1022-7954/03/3902- $25.00 © 2003
Russian Journal of Genetics, Vol. 39, No. 2, 2003, pp. 105–111. Translated from Genetika, Vol. 39, No. 2, 2003, pp. 157–163.
Original Russian Text Copyright © 2003 by Korochkin, Ryskov.
Biologists have been attempting to understand how
the hereditary information is expressed during ontog-
eny to form the variety of cells and tissues characteris-
tic of a given organism for a long time, at least begin-
ning from the birth of genetics. In the late 19th century,
the outstanding German biologist August Weismann
put forward an elegant hypothesis intended to answer
this question (, see also: Akif’ev, A.P.,
Geny i sud’by
(Genes and Fates), Moscow: Tsentrpoligraf, 2001).
Weismann distinguished two types of cell division in
the course of ontogeny, the equal-heredity and unequal-
heredity divisions. In the case of the latter division type,
the genetic material is unevenly distributed between
daughter cells, which determines the difference
between them and underlies the heterogeneity of the
embryo. According to Weismann, there is a speciﬁc
group of organic molecules (biophores) that are con-
tained in the cell nucleus and migrate into the cyto-
plasm through nuclear pores. Thus, the nucleus plays
the active part, whereas the behavior and differentiation
of the cytoplasm and, hence, the structure and functions
of cells depend on speciﬁc groups of biophores that are
called determinants. The germ plasm contains a com-
plete set of determinants; their number is equal to the
number of homogeneous cell types in an adult individ-
ual. Both determinants and biophores grow and repro-
duce (divide), so that one original determinant is sufﬁ-
cient for any number of similar cells of a given tissue.
All determinants controlling the development of vari-
ous individual traits are grouped into so-called ids
located in the nucleus. During mitosis, ids compose
idants, which correspond to chromosomes. Therefore,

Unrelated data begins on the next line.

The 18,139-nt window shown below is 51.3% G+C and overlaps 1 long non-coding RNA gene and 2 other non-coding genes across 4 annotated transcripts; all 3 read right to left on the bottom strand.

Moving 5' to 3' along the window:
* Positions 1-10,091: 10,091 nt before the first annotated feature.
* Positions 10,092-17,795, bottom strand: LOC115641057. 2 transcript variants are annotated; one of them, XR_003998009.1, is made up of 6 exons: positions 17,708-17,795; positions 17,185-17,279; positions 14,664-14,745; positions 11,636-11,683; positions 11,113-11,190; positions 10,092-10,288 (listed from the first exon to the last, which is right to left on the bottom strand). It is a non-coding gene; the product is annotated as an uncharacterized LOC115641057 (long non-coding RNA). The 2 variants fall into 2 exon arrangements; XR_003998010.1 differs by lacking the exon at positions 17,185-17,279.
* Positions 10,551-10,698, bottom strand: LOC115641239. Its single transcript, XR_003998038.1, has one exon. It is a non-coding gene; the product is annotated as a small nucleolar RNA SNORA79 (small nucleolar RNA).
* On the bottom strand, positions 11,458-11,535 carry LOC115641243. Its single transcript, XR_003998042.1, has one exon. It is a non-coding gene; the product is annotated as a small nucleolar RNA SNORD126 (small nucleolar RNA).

according to Weismann, the differences between cells
that appear during ontogeny are determined by the sort-
ing of heredity units (determinants). These units are
unevenly distributed among different cells and deter-
mine their specialization (Fig. 1). Only germ cells carry
a complete set of determinants and can therefore evolve
into a whole organism. That was the beginning of germ-
line theory, which postulates that, as early as at the ﬁrst
cell division, the cells of the body are divided into the
germ line, where the complete set of determinants is
retained, and the somatic line, where determinants are
speciﬁcally distributed among different somatic cells
The development of the germinal anlage in the
ascarid studied in detail by Theodor Boveri in the late
19th century, was consistent with Weismann’s theory.
The germ cells of
are distinguishable from
somatic cells even at early developmental stages,
because the nuclei of germinal cells contain complete
copies of the chromosomal material, whereas chromo-
somes contained in the nuclei of somatic cells lack their
ends. Boveri found that the diminution (decrease in the
amount) of chromatin consisted of two processes: chro-
mosome fragmentation and loss of chromosome ends.
This process begins at the second cleavage division and
repeats every time when a germ-line cell produces a
somatic cell (Fig. 3). Thus, the chromosomes of the
germ cells of
are complex structures, and some
of their chromosomes are not involved in the develop-
ment of somatic organs and tissues.
However, this type of separation between the germ
and somatic lines is rare. Although this separation
occurs in early embryogenesis, it is seldom accompa-
nied by chromatin diminution. Usually, the ﬁne struc-
ture of the chromosomes of somatic cells is not changed
substantially; hence, all cells of the body have the same
genotype, and there are no grounds to speak of their
unequal-heredity division during ontogeny. Therefore,
as Timofeeff-Ressovsky noted, the main question of
developmental genetics, whose subject is gene action
during ontogeny or the pathway from gene to character,
how, given identical sets of genes in all cells of the
body, the diversity of cells and morphological and func-
tional specialization of tissues and organs are formed.
Two hypotheses or models were put forward in the
1920s and 1930s to explain this phenomenon .
According to one hypothesis, suggested by Thomas
Morgan, although the sets of genes are the same, differ-
ent genes function in different parts of the developing
embryo at different stages of differentiation. Therefore,
organs and tissues acquire ﬁrst chemical and then mor-
phological distinctions (Fig. 4a).
Was August Weismann Right?
L. I. Korochkin
and A. P. Ryskov
Institute of Gene Biology, Russian Academy of Sciences, Moscow, 119334 Russia; e-mail: firstname.lastname@example.org
Kol’tsov Institute of Developmental Biology, Russian Academy of Sciences, Moscow, 117808 Russia
Received October 1, 2002
—A new hypothesis of the genetic regulation of cell differentiation is put forward. The hypothesis is
based on the assumption that the diminution and hyperreplication patterns of repetitive nucleotide sequences
depend on the differentiation pathways of cells and tissues.